5 ways to find your happy place at The Piggly Wiggly

Piggly Wiggly Health FoodWhat image comes to mind when you think about eco-minded grocery shopping? Food snobs? We often create stereotypes about these shoppers based on store settings that offer access to bulk rainbow quinoa and locally grown, organic, dew-kissed kale.  Yet as a health-conscious customer, I find myself miles away from the health food cooperative and standing in the middle of….the Piggly Wiggly.

Low housing prices trump grocery store preference.

Spending food dollars is like voting. We choose to support one brand or industry over another. For me, voting at the Piggly Wiggly is like the 2004 elections. I swallow hard and buy the eggs regardless of their pale yolks. Yet you can find healthy choices at The Pig. Voting there has its benefits:

Supporting local business

I not only save $8-10 on gas and 1.5 hours driving time, I help an independently owned and operated business. Our Pig provides stable employment, creates that first job for our young adults, and sponsors local programs and events. The owner is open to conversations that alert him to a growing customer base. It may not be cost-effective to carry organic carrots right now, but they might show up if enough shoppers express interest. I found reusable bags, agave nectar and locally grown produce at our Pig in just the last year.

Limited options sometimes make life easier

Most small town stores dedicate a few shelves to natural/organic products. One healthy peanut butter choice prevents me from staring slack-jawed at the mountain of variety offered elsewhere. I am less tempted to spend money on prepackaged goodies than when I shop at larger stores, and am getting better at prioritizing my shopping list when I do hitch up the wagon for the big city.

Get creative (a.k.a. cooking)

Bags of rice, beans, legumes, flour, and oats are perhaps the cheapest, healthiest options you’ll find in small town stores. Shopping there brings you back to basics where you shop to cook, rather than immediately eat. It takes time to turn ingredients into food, but time spent is money and health saved. Stock up on sale produce and freeze it. Make homemade cookies.

Explore your area

Look beyond The Pig. Is there a farmer’s market or roadside stand nearby? Do you have room to grow tomato plants? Do you have friends with chickens? Help a neighbor weed their garden, and you may come home with lettuce for a week.  Supplement your Pig purchases with new sources of food.

Apply the golden rules of healthy shopping

Stick to the perimeter of the store, read labels, conduct research one shopping trip at a time. Pick one item on your list and seek a brand with ingredients you can understand.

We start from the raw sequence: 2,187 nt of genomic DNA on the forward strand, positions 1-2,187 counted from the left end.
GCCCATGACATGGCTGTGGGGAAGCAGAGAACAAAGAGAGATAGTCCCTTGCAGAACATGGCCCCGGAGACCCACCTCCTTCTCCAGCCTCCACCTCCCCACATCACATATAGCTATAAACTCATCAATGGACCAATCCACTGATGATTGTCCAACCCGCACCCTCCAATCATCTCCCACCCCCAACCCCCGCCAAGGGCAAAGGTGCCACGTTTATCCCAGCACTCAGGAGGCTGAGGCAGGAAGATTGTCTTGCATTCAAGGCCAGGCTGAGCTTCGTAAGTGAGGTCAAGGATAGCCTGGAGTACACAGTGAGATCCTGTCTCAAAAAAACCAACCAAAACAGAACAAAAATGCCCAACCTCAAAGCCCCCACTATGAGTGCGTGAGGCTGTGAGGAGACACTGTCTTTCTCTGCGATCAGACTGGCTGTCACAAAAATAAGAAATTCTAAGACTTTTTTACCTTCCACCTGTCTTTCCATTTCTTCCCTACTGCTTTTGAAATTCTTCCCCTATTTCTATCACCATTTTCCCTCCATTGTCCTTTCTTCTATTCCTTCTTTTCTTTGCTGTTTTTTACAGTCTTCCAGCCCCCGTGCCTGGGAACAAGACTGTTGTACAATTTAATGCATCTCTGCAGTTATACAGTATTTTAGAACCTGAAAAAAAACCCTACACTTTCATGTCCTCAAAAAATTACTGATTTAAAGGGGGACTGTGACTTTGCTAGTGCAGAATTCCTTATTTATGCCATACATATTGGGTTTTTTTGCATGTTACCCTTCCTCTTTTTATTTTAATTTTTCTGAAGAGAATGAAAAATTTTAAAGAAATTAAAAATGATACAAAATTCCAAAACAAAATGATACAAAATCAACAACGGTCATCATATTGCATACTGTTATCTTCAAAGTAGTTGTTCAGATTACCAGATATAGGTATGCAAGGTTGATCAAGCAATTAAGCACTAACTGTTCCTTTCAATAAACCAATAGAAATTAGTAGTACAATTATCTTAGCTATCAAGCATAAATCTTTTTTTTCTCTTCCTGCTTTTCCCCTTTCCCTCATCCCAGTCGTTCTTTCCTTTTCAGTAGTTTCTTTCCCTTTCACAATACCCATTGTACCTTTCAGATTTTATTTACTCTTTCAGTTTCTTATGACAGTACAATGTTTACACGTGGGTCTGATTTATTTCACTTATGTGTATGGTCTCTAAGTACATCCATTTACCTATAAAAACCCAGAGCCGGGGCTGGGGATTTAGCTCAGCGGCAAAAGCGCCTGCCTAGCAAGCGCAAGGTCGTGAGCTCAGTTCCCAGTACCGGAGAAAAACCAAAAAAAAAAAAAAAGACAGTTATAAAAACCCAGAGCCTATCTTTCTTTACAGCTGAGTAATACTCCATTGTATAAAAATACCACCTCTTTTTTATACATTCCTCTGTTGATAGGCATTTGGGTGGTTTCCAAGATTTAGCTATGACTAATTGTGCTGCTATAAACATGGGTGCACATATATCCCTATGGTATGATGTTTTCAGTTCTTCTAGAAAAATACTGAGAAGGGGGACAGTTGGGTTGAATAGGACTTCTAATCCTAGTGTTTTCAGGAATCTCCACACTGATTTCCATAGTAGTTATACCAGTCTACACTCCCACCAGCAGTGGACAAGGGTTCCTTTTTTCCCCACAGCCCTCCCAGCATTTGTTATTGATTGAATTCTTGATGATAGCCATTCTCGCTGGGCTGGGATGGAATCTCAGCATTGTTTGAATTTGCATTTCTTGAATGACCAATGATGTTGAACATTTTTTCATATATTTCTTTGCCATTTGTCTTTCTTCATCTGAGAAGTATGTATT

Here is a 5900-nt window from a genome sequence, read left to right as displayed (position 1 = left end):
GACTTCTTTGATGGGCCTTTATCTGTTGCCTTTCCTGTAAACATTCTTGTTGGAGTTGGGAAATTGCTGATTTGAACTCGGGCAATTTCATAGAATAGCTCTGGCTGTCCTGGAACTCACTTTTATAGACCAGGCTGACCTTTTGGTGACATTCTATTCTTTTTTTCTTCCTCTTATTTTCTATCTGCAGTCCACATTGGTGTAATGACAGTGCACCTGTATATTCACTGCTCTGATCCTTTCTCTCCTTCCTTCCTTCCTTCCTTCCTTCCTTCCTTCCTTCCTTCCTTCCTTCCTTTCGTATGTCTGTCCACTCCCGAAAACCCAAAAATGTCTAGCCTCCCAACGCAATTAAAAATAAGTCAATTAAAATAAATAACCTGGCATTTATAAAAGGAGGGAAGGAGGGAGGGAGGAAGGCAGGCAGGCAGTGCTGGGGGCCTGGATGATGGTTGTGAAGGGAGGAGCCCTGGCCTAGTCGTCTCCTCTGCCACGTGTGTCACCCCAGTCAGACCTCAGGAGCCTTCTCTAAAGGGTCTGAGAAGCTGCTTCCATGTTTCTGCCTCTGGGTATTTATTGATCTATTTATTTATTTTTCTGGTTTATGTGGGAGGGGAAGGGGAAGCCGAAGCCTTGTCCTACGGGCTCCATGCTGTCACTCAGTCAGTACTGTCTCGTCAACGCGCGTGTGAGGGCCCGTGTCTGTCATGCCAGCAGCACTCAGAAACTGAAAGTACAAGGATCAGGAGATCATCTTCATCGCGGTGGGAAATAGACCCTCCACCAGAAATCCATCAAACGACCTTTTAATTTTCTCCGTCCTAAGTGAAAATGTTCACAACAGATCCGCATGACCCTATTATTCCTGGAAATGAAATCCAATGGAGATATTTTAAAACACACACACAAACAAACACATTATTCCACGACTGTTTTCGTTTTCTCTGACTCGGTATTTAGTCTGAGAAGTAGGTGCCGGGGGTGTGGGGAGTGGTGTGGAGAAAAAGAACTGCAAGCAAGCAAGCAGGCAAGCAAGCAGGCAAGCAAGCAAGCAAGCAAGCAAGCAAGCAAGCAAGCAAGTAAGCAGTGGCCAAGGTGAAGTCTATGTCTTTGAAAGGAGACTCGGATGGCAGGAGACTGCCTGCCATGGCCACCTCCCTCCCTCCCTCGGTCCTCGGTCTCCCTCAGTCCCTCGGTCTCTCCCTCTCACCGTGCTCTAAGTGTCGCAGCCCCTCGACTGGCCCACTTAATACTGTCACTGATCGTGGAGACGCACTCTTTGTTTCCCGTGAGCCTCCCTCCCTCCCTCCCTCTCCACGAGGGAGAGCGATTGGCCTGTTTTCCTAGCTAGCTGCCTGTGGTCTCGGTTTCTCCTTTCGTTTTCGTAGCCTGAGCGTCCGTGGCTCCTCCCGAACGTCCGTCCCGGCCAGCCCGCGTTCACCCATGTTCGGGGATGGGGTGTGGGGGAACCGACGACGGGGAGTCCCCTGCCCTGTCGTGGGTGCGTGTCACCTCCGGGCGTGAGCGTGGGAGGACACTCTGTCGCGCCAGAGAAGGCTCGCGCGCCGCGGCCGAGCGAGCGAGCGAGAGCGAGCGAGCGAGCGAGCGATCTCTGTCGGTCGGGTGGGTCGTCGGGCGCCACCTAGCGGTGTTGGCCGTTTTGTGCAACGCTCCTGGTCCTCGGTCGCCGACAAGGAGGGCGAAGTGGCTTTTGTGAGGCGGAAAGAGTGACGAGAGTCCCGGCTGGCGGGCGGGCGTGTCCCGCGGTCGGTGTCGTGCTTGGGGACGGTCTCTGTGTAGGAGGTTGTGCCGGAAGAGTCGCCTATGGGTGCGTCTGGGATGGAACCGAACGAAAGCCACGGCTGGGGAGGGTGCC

Eating well in a small town is possible by familiarizing yourself with products, finding or creating new options and spending more time in the kitchen.  If you have any tips about navigating small town supermarkets, I’d love to hear from you!

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About Amy Johnson

Amy Johnson is a freelance writer with nearly 20 years of experience in community health education, non-profit program management and mental health counseling. Amy works on projects that promote greener, healthier living through pragmatic approaches. She is an avid fan of reality therapy, small town farmers markets and dishing out home cooking with unsolicited advice. You can also follow Amy’s adventures in realistic wellness.

  • Jennifer Baker

    Plus!  You can hum along with the Piggly Wiggly theme song “pig-ley” “wig-ley”….”shop the pig”!

  • Rsborchardt

    I shopped the perimeter of my local Pig just yesterday.  Thank you for the tip for researching one item per trip.  I feel empowered knowing I can make a small change for the greater good.  And, yes, at the conclusion of my porcine adventure I was greeted with friendly hello from my neighbor as she bagged my produce for the three block ride home.

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  • mindy : )

    Thank you!  I live in a small Kansas town with an IGA just down the street.  I have friends in bigger cities who live just an hour away who insist I would be doing the world a favor by making the journey to the health(ier) food stores there.  But our grocery often carries local and fresh produce as well as local cheeses and meats.  And they label the origins of nearly every vegetable.  Plus, there is the greater benefit of just knowing your neighbors which is an invaluable life experience.  

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